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The Rolla Daily News - Rolla, MO
  • Amy Gehrt: Time to end tax-dodge shadiness

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  • A growing number of American companies are moving overseas ... on paper, at least.
    The tactic is called a corporate inversion, but for those who have no idea what that means, perhaps a more apt description would be “shady tax dodge.”
    Here’s how it works: A U.S. company combines — through a merger or an acquisition — with a foreign business whose shareholders own at least 20 percent of the new entity. Often, the American business maintains control of the company and its corporate headquarters, but it shifts its U.S. tax domicile to the foreign business and, voila, lower taxes. Yes, yes, I know it’s legal. As with many of these loopholes, however, the question is should it be? To me, the answer is a resounding no. If allowed to continue unabated, over the next decade the practice could cost the U.S. Treasury $17 billion in lost revenue, according to government estimates.
    During a public appearance at a technical college in Los Angeles Thursday, President Barack Obama accused these companies of “cherry-picking the rules.”
    “They’re technically renouncing their U.S. citizenship. They’re declaring they are based someplace else, even though most of their operations are here,” he said. “You know, some people are calling these companies corporate deserters.”
    Strong words, but in this case they ring true. After all, these corporations happily take advantage of all of the benefits that come with being an American company. Many often proudly proclaim themselves patriotic. Yet when it comes time to pay Uncle Sam, they balk.
    The Congressional Research Service reports that 47 U.S.-based companies have taken advantage of the corporate inversion loophole in the past decade. Nine of those deals were struck in the last year, and others are in the works.
    One of those considering a corporate inversion is Walgreen Co. The Deerfield, Illinois, drug-store chain that bills itself as “America’s premier pharmacy.” Yet if it follows through on plans to purchase a 55 percent stake in Swiss-based retailer and wholesaler Alliance Boots (it acquired the other 45 percent in 2012), it “could dodge an estimated nearly $4 billion in taxes over the next 5 years,” according to a letter Senate Majority Whip Dick Durbin, D-Ill., sent to Walgreen President and CEO Gregory Wasson, urging him and the board of directors (all of whom were CCed on the letter) to reconsider. In the text, which was included in a press release I received Tuesday, Durbin writes, “I recognize that potential windfall in profit is an attractive option for shareholders. On the other hand, much of Walgreens financial success was built on programs and infrastructure provided by the U.S. government and paid for by U.S. taxpayers. The future success of Walgreens will continue to depend on U.S. taxpayers and government-funded programs, yet Walgreens will be using a clever tax dodge to avoid paying $4 billion in U.S. Taxes.”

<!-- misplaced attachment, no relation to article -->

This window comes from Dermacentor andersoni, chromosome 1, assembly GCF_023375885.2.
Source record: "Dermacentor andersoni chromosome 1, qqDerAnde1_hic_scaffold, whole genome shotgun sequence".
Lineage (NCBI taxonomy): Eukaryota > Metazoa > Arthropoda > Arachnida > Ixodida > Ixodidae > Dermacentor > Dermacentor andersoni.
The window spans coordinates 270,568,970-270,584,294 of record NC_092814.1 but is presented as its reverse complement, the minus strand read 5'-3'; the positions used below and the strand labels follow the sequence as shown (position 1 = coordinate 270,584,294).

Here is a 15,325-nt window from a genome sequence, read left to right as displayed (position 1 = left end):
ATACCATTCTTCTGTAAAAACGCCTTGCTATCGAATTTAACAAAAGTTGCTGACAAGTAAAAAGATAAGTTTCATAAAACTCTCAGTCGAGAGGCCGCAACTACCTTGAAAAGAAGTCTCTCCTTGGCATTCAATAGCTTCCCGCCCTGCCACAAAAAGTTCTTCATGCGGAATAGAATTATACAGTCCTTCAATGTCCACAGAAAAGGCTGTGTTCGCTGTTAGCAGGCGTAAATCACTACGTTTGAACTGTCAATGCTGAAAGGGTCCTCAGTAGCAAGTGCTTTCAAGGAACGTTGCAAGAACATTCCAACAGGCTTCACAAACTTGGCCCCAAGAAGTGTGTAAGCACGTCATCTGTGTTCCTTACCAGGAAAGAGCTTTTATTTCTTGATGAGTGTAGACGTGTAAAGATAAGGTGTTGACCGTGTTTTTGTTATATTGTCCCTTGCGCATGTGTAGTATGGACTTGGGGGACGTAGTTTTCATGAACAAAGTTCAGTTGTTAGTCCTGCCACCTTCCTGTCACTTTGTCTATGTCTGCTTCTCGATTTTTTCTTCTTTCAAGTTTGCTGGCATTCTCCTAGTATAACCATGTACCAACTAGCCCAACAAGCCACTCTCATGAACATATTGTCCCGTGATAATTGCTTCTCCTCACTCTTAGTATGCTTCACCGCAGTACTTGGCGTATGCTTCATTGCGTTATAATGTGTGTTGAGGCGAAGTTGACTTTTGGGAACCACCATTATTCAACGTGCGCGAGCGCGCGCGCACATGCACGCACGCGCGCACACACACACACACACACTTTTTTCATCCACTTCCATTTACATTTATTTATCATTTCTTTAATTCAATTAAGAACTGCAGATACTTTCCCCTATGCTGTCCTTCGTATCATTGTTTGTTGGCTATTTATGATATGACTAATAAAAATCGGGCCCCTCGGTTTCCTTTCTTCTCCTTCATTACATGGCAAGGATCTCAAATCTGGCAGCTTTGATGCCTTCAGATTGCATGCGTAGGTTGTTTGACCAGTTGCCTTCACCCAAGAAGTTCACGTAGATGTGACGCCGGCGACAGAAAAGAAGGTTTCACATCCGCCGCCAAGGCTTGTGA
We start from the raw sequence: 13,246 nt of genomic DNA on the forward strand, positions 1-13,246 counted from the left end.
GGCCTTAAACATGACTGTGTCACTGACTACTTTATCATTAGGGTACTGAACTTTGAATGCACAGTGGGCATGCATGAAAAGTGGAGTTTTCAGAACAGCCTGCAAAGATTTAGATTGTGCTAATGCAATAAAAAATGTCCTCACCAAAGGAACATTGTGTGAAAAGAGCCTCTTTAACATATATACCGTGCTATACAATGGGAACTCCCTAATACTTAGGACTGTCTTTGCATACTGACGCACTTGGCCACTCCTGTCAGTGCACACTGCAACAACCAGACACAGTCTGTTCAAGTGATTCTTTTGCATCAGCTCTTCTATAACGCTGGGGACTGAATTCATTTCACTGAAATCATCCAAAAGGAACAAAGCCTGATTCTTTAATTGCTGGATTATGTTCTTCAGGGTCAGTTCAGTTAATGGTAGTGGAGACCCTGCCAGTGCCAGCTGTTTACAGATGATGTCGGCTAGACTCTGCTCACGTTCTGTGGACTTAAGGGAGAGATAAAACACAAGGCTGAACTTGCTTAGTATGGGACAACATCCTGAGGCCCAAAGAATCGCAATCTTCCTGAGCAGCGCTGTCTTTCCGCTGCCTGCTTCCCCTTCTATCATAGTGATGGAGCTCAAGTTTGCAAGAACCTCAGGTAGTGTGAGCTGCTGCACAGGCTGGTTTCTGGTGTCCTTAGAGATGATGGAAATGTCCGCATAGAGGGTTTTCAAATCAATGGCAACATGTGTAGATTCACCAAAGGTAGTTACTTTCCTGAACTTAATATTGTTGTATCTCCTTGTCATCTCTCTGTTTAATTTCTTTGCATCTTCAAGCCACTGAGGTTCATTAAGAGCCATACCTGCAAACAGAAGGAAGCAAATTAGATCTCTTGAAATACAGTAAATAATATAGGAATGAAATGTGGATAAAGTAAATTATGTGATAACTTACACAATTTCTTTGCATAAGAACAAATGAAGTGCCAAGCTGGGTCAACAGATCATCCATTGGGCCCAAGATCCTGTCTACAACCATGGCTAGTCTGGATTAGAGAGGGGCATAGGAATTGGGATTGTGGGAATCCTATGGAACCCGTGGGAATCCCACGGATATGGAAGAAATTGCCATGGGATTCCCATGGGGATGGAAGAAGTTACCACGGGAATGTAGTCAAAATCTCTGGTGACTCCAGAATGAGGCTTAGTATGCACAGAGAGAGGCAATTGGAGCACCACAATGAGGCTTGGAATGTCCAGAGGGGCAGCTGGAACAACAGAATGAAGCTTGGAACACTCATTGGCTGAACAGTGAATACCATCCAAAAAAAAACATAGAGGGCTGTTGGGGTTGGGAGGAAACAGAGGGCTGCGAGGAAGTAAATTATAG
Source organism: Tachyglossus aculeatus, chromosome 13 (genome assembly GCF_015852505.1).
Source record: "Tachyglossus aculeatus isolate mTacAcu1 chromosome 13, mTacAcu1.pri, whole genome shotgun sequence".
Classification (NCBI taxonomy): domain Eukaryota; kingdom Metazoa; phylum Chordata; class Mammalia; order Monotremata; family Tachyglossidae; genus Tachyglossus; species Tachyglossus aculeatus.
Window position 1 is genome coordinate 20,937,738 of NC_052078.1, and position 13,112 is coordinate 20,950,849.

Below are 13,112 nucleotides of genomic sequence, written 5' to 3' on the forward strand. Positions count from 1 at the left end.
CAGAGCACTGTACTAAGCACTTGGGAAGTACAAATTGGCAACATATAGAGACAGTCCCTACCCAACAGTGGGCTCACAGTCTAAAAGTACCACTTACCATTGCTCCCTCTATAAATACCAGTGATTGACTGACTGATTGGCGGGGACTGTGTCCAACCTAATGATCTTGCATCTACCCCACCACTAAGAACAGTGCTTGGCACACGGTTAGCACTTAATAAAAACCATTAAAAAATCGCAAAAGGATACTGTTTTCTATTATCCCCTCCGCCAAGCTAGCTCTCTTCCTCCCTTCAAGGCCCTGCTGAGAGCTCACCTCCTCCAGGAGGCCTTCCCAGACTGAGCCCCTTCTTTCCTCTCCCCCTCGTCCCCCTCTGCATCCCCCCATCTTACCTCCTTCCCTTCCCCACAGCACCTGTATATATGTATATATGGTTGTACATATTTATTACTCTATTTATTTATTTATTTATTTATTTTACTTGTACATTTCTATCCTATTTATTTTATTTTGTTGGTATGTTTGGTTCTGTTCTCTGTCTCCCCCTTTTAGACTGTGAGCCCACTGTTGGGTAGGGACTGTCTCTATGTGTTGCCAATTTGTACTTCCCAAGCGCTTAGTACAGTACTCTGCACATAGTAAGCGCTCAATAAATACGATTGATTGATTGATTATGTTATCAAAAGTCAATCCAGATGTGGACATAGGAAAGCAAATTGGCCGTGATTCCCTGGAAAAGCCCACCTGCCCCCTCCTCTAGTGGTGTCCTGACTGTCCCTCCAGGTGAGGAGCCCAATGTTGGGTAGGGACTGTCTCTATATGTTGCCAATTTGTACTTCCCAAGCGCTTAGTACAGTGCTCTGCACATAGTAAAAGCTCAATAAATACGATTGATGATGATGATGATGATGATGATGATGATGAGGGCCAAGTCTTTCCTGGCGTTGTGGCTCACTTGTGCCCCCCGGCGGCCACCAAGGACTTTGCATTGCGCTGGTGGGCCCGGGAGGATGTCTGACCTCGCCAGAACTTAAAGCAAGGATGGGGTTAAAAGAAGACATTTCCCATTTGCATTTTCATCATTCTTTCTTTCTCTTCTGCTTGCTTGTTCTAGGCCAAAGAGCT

Page 2 of 2 - Durbin also points out that nearly all of the chain’s $2.5 billion in profits came from sales to Americans — and 25 percent were purchases made through the Medicare and Medicaid programs, both of which are funded by the U.S. Government.
    “I believe you will find that your customers are deeply patriotic and will not support Walgreen’s decision to turn its back on the United States,” the second-ranking Democratic leader wrote.
    He’s got a point. Actions speak louder than words, and all of the flag-waving and “American” proclamations in the world won’t disguise the sheer hypocrisy of a company taking all that it can from a country and its citizens while shipping its profits overseas in order to give as little as possible to the public coffers.
    American citizens don’t get to choose the tax rate they pay, and U.S. companies shouldn’t be able to do so, either.
    In his 2015 budget Obama proposed raising the inversions threshold by 30 percent, meaning a foreign company’s shareholders would need to own at least 50 percent of the newly merged entity in order for a corporate inversion to be permissible. The president also wants to make that retroactive to May in order to avoid a rush of last-minute deals.
    The fight has begun on Capitol Hill, but it’s already meeting with resistance, with some saying closing the loophole must be part of a comprehensive tax code reform package.
    No one’s arguing that our tax code system isn’t flawed. However, hashing out an agreement on a complete overhaul that will get enough support in Congress to pass both the House and the Senate will take time — particularly given the current crop of lawmakers, many of whom seem to believe obstructing progress is better than actually legislating.
    Given how many billions are at stake with corporate inversions, we simply can’t afford to leave this loophole open while we wait.
    ——
    Amy Gehrt is the city editor of the Pekin (Illinois) Daily Times. She may be reached at agehrt@pekintimes.com, or on Twitter @AmyGehrt. The views expressed in this column are not necessarily those of the Pekin Daily Times or this publication.

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